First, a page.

Q: Greg, I’ve read in your columns that you and your grandfather owned Buicks. When did Buick begin operations? I, too, have been a Buick lover and owner all my life. George, age 79, retired in Illinois.
A: George, Buick actually began producing a horseless carriage in 1903 utilizing a chain driven twin-power engine. The inventor was David Buick, a Scottish industrialist who was best known at the time for inventing the process of applying porcelain to steel tubs.
His Buick Motor Company then grew by leaps and bounds to the point where it was purchased by William Durant in 1908 to be of the new General Motors major offerings. The Buick line was favored by professionals, lawyers, businessmen and doctors and followed Chevy, Oakland (Pontiac) and Oldsmobile in the GM pecking order. Cadillac was the next up after Buick.
All Buicks used in-line six cylinder engines until 1931, when the first “straight eight” Buick appeared and would be the favored power plant of all Buicks for 22 years. In 1953, Buick introduced a 12-volt electrical system and power steering, but the big news was the release of its first ever V8 engine for the Roadmaster and Super lines. These “nailhead” V-8 engines would grow through the years, even up to 401 inches in 1961, the same year Buick and Olds introduced new 215-inch aluminum V-8 for its compact cars.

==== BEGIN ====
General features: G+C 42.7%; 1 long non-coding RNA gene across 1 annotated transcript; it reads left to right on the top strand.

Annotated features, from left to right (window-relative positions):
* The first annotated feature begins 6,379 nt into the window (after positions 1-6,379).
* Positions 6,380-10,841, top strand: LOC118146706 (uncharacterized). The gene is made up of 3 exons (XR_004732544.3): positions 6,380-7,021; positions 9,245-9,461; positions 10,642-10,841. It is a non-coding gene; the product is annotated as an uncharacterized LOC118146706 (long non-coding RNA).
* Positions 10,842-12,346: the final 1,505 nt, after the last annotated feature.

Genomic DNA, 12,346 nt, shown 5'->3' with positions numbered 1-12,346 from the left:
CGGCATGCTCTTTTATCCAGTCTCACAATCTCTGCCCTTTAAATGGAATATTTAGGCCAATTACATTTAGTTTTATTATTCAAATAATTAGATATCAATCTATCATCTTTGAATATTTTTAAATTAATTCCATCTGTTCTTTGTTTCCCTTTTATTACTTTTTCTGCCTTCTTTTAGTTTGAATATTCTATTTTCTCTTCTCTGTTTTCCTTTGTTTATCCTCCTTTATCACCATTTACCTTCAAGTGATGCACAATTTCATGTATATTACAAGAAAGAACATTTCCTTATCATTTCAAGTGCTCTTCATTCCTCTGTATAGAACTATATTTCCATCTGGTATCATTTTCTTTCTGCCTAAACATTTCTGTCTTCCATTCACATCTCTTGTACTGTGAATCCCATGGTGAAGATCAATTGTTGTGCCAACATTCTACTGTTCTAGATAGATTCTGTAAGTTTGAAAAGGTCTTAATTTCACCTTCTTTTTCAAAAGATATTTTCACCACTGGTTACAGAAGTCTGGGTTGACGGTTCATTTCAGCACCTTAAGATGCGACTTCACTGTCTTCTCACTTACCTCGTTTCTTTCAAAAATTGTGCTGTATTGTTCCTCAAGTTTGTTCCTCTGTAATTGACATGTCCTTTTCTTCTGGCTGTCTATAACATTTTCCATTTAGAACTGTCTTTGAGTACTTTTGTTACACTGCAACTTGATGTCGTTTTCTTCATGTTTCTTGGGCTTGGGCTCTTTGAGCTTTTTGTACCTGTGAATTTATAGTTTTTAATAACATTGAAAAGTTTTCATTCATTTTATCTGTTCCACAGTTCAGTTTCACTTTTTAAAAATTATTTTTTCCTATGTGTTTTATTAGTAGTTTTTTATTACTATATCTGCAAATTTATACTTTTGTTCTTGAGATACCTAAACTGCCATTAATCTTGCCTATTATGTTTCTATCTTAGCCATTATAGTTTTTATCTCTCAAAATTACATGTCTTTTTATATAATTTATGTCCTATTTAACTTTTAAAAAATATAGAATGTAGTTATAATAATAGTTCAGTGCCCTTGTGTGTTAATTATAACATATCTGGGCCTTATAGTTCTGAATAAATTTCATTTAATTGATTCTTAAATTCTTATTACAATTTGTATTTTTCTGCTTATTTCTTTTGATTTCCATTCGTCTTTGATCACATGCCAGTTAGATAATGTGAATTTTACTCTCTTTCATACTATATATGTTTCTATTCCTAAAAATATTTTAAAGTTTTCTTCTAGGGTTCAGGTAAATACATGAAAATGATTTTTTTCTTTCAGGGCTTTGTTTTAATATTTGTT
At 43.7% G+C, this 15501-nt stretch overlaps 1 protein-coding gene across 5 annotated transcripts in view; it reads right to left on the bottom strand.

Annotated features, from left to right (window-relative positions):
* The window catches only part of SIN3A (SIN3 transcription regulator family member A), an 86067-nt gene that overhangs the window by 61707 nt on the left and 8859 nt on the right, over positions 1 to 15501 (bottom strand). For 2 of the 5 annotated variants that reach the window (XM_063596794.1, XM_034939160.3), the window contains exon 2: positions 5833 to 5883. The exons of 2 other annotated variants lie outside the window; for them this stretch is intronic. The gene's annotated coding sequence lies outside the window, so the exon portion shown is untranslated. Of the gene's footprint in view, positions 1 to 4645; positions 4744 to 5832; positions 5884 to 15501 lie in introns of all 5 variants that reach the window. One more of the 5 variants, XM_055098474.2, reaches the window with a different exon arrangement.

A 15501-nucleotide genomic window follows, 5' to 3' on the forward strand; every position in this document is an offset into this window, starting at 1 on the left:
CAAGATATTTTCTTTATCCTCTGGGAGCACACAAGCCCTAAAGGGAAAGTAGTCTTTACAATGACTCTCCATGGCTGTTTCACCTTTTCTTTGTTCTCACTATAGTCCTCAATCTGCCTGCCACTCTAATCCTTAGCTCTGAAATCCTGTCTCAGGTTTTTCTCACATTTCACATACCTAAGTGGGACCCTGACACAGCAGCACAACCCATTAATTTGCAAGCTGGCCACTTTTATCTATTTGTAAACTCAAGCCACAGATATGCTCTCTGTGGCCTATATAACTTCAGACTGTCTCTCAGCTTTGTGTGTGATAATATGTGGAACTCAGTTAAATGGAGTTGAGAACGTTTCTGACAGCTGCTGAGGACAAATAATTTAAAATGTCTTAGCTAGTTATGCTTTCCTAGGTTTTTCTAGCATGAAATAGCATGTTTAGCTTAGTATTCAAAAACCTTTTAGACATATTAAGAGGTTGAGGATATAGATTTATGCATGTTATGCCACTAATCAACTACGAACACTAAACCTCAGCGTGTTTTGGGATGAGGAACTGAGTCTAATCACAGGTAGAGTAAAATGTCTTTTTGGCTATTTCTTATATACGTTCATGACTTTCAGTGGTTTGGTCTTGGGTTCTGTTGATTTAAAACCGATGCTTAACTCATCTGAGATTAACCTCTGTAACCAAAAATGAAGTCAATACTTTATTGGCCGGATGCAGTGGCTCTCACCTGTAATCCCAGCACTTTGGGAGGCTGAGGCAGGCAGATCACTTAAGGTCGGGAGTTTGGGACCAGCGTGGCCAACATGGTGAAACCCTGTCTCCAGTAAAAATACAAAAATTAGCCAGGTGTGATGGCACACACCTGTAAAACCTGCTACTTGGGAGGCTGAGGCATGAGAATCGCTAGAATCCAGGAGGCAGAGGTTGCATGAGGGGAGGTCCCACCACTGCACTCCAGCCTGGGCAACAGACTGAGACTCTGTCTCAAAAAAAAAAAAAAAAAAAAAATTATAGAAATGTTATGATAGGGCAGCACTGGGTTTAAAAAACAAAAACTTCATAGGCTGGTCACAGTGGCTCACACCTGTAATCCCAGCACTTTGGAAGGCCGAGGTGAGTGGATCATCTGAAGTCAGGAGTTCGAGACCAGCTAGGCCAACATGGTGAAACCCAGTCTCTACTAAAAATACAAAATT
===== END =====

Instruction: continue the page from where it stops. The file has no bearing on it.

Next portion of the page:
New V-8 designs arrived in 1964, and styling got even better as the years went by. All the while, Buick still catered to the successful older crowd, but the kids of these upper middle class individuals also had a Buick of their own to drive as the Gran Sport offered great looks and muscle car performance. It culminated in 1970, as the GSX was a feared competitor and featured a 455-inch powerhouse under the hood.
Although Buick endured struggles to “catch up” with foreign manufacturers, especially in the 1990 and 2000 decades, engineers sharpened their pencils to keep up mechanically. Today, Buick is firmly etched as a true GM survivor, and most popular as a car of choice in China. Its new models are extremely impressive, and are commercial successes here in the states. (I recently test drove a 2012 Buick Regal GS Turbo - wow!)
My personal Buicks were a 1951 Buick Special (purchased in 1972), and a beautiful all white 1983 Park Avenue I bought in 1986 for my growing family. Both are long gone now, and the day I sold the ’51 still ranks as one of my big “no-no” days.
Thanks for your letter.
Greg Zyla writes weekly for GateHouse Media and welcomes reader questions at 303 Roosevelt St., Sayre, PA 18840 or at email@example.com.